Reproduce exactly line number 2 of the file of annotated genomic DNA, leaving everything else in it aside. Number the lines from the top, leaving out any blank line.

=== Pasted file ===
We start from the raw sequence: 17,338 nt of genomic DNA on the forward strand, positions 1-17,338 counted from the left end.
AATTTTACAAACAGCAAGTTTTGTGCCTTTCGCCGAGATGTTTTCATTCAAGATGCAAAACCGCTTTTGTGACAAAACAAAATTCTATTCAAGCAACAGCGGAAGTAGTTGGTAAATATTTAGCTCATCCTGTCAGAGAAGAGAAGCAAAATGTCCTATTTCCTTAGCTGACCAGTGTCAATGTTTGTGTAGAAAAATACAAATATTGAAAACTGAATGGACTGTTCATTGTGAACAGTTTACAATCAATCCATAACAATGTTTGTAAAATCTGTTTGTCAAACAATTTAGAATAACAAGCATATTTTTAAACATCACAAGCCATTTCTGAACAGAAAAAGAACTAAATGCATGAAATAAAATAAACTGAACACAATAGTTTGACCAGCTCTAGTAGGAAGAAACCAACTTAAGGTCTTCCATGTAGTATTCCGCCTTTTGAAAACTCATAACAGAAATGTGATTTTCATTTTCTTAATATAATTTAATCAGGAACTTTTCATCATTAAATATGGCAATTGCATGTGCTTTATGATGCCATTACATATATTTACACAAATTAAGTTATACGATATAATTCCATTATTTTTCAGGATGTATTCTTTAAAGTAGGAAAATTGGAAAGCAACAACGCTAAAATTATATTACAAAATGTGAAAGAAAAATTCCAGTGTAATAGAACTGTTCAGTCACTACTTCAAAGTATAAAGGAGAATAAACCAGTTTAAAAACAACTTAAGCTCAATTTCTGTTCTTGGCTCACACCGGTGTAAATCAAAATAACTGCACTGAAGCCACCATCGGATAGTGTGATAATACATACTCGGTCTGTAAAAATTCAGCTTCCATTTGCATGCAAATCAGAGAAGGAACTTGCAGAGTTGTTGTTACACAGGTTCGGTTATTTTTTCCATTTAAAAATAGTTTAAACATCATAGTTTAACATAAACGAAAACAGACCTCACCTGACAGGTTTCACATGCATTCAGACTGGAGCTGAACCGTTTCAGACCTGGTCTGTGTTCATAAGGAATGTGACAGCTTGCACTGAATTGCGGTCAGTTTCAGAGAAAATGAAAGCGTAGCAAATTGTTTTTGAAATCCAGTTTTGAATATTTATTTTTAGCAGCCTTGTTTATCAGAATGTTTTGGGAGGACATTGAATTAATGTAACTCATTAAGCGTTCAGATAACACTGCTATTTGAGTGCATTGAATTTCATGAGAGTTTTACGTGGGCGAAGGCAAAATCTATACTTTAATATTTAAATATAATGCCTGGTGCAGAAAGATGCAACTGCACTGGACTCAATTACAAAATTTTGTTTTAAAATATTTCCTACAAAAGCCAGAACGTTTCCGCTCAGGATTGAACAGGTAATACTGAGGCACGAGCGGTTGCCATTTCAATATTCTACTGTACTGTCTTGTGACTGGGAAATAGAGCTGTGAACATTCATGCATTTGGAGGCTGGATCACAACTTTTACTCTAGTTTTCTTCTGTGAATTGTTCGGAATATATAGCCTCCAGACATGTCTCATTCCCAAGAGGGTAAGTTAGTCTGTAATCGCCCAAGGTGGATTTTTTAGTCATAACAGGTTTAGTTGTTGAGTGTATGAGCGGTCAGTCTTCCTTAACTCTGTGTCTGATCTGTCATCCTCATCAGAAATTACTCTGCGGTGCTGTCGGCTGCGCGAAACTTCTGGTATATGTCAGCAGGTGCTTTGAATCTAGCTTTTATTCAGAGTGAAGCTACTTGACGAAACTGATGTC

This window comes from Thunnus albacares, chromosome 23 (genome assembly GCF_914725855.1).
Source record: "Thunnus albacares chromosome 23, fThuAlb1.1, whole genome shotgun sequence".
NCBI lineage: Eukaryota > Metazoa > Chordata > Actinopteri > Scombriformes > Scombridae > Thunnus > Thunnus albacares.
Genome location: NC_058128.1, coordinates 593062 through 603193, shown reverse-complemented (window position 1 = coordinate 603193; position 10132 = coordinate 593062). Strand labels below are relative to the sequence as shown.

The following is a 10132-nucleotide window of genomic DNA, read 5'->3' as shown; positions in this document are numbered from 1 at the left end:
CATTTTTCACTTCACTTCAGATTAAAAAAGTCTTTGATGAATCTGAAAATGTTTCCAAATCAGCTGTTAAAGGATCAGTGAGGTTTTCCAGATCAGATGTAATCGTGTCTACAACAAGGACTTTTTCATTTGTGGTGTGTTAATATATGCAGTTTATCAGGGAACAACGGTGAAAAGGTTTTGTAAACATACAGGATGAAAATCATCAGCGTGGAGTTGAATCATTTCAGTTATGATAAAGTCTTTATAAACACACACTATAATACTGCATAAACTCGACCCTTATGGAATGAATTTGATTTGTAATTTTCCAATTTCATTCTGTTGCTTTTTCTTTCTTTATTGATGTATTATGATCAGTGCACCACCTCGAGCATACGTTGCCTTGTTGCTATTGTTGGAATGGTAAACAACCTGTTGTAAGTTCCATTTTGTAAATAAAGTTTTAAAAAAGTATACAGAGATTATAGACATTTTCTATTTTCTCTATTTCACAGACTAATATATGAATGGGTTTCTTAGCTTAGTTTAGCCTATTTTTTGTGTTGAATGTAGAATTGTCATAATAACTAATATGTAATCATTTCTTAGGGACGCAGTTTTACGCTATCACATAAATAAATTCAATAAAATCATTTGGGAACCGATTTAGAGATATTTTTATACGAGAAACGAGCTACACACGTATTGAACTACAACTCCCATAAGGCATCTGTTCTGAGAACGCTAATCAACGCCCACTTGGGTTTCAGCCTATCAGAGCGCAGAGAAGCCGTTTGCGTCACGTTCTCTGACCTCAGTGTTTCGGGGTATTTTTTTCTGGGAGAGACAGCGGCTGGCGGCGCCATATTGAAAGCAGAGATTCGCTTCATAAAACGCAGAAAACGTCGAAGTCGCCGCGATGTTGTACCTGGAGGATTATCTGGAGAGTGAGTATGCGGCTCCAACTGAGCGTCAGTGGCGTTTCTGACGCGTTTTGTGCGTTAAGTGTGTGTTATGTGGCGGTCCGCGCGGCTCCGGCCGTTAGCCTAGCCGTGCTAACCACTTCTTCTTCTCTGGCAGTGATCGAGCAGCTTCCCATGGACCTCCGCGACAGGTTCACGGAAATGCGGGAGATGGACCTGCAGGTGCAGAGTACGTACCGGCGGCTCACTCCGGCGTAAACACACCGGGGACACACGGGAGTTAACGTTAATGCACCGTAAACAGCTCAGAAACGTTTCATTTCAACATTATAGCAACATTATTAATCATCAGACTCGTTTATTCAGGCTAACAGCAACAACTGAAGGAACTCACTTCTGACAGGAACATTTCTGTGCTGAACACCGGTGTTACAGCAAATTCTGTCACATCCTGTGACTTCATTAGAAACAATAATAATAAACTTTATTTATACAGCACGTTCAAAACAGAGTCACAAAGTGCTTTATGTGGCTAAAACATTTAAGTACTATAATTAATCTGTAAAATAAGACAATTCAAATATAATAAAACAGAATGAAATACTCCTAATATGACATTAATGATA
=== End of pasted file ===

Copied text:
AATTTTACAAACAGCAAGTTTTGTGCCTTTCGCCGAGATGTTTTCATTCAAGATGCAAAACCGCTTTTGTGACAAAACAAAATTCTATTCAAGCAACAGCGGAAGTAGTTGGTAAATATTTAGCTCATCCTGTCAGAGAAGAGAAGCAAAATGTCCTATTTCCTTAGCTGACCAGTGTCAATGTTTGTGTAGAAAAATACAAATATTGAAAACTGAATGGACTGTTCATTGTGAACAGTTTACAATCAATCCATAACAATGTTTGTAAAATCTGTTTGTCAAACAATTTAGAATAACAAGCATATTTTTAAACATCACAAGCCATTTCTGAACAGAAAAAGAACTAAATGCATGAAATAAAATAAACTGAACACAATAGTTTGACCAGCTCTAGTAGGAAGAAACCAACTTAAGGTCTTCCATGTAGTATTCCGCCTTTTGAAAACTCATAACAGAAATGTGATTTTCATTTTCTTAATATAATTTAATCAGGAACTTTTCATCATTAAATATGGCAATTGCATGTGCTTTATGATGCCATTACATATATTTACACAAATTAAGTTATACGATATAATTCCATTATTTTTCAGGATGTATTCTTTAAAGTAGGAAAATTGGAAAGCAACAACGCTAAAATTATATTACAAAATGTGAAAGAAAAATTCCAGTGTAATAGAACTGTTCAGTCACTACTTCAAAGTATAAAGGAGAATAAACCAGTTTAAAAACAACTTAAGCTCAATTTCTGTTCTTGGCTCACACCGGTGTAAATCAAAATAACTGCACTGAAGCCACCATCGGATAGTGTGATAATACATACTCGGTCTGTAAAAATTCAGCTTCCATTTGCATGCAAATCAGAGAAGGAACTTGCAGAGTTGTTGTTACACAGGTTCGGTTATTTTTTCCATTTAAAAATAGTTTAAACATCATAGTTTAACATAAACGAAAACAGACCTCACCTGACAGGTTTCACATGCATTCAGACTGGAGCTGAACCGTTTCAGACCTGGTCTGTGTTCATAAGGAATGTGACAGCTTGCACTGAATTGCGGTCAGTTTCAGAGAAAATGAAAGCGTAGCAAATTGTTTTTGAAATCCAGTTTTGAATATTTATTTTTAGCAGCCTTGTTTATCAGAATGTTTTGGGAGGACATTGAATTAATGTAACTCATTAAGCGTTCAGATAACACTGCTATTTGAGTGCATTGAATTTCATGAGAGTTTTACGTGGGCGAAGGCAAAATCTATACTTTAATATTTAAATATAATGCCTGGTGCAGAAAGATGCAACTGCACTGGACTCAATTACAAAATTTTGTTTTAAAATATTTCCTACAAAAGCCAGAACGTTTCCGCTCAGGATTGAACAGGTAATACTGAGGCACGAGCGGTTGCCATTTCAATATTCTACTGTACTGTCTTGTGACTGGGAAATAGAGCTGTGAACATTCATGCATTTGGAGGCTGGATCACAACTTTTACTCTAGTTTTCTTCTGTGAATTGTTCGGAATATATAGCCTCCAGACATGTCTCATTCCCAAGAGGGTAAGTTAGTCTGTAATCGCCCAAGGTGGATTTTTTAGTCATAACAGGTTTAGTTGTTGAGTGTATGAGCGGTCAGTCTTCCTTAACTCTGTGTCTGATCTGTCATCCTCATCAGAAATTACTCTGCGGTGCTGTCGGCTGCGCGAAACTTCTGGTATATGTCAGCAGGTGCTTTGAATCTAGCTTTTATTCAGAGTGAAGCTACTTGACGAAACTGATGTC